Tuesday 2019-09-17

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2 900 SODV CASES IN SEVEN MONTHS

By Mbono Mdluli | 2019-05-24

In a shocking revelation, the country has recorded 2 900 cases related to the Sexual Offences and Domestic Violence (SODV) Act in a space of seven months.

The shocking statistics were revealed by Mbongeni Mlangeni, a police officer working at the Domestic Violence and Child Protection Unit in the Royal Eswatini Police Service (REPS).

This was during a workshop for MPs on the SODV Act 2018, which was held at Royal Swazi Convention Centre in Ezulwini.

What Mlangeni revealed shocked all the MPs who had attended the workshop, and it made them realise that the country had a problem that needed urgent attention.

Mlangeni was one of the resource persons who were teaching about the SODV Act.

Cases

Other resource persons included Principal Crown Counsel Lomvula Hlophe, who heads the Sexual Offences Unit in the DPP’s Office and SWAGAA Director Nonhlanhla Dlamini. Mlangeni said many cases that were reported at the police stations were that of domestic violence, which were 2 068.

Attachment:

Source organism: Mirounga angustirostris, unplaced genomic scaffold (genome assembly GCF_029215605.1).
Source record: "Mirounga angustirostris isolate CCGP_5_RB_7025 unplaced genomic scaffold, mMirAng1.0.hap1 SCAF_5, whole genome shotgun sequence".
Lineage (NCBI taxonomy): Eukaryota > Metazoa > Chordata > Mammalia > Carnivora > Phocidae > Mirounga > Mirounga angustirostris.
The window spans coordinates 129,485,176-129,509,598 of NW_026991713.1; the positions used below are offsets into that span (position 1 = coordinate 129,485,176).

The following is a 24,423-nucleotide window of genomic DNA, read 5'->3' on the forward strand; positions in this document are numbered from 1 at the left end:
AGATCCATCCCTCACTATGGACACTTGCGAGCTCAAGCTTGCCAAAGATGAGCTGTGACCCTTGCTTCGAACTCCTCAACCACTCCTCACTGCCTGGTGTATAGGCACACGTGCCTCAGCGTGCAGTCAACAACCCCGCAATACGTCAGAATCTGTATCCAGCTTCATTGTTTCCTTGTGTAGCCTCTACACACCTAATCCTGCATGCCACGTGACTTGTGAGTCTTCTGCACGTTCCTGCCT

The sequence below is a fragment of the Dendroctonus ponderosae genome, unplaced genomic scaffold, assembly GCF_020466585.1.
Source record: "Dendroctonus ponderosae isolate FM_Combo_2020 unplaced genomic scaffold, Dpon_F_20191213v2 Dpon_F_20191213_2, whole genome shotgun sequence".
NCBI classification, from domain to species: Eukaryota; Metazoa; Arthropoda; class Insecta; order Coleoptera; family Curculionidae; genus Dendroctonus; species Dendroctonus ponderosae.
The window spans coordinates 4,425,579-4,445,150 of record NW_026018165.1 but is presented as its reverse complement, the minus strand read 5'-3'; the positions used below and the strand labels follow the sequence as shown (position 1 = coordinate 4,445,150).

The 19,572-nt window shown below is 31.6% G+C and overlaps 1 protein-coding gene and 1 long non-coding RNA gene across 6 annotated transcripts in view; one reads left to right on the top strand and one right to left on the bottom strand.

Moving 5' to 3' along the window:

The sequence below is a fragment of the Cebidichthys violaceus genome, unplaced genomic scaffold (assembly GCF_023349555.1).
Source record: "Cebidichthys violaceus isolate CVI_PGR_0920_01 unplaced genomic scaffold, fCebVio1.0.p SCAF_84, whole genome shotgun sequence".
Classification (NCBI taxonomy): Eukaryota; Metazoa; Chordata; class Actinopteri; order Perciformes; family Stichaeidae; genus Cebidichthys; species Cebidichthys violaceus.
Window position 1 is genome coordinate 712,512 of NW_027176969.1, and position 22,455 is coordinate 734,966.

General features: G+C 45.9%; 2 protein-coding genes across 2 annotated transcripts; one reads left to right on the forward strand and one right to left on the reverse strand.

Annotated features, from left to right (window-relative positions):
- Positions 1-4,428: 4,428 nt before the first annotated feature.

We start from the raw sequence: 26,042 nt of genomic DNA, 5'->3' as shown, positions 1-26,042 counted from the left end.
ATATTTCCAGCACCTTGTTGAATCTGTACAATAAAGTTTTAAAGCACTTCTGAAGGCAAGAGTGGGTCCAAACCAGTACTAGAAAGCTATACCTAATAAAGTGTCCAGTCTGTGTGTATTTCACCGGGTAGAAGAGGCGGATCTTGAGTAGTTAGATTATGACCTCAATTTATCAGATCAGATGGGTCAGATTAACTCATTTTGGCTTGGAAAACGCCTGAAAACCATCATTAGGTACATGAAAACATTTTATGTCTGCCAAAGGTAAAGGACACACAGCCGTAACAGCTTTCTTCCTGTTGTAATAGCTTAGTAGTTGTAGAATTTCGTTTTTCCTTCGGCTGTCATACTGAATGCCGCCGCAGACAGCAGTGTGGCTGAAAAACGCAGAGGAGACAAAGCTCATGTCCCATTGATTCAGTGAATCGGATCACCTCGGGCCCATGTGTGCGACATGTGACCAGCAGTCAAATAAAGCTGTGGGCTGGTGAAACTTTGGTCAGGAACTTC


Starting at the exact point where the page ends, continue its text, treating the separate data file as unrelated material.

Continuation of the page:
Domestic violence included abuse of all forms, which included physical, sexual, verbal, emotional, mental and economic abuse.

Other offences that were reported during the period included rape (430), murder (29), kidnapping (3), flashing (2), sexual harassment (123), unlawful stalking (4), inspiring a belief of sexual assault (1), abduction (57) and sexual grooming (1).

Other cases that were reported included maintaining sexual relations with children (23), people who compelled children to have a desire to have sexual intercourse, and those who committed sexual assault (75).

Mlangeni said it was unfortunate that he did not have the statistics of the past two years with him. Those, according to the police officer, were shocking.

Embrace

He urged the MPs to embrace the SODV Act because it was there to protect everyone in the country, because it had been noted that people, especially girls and women, were no longer safe.

He further promised that as police officers, they were going to investigate cases before they made arrests, because they knew how painful it was to be arrested for nothing.

He further said from last week, police officers were undergoing vigorous training on the Act, so that they could be able to understand the contents of the law.

He said station commanders and desk officers were also in line to be trained on this law from next week onwards.

He further told the MPs that the law also compelled the police to exercise responsibility, so that they would not appear as people who were not applying themselves in doing their work.

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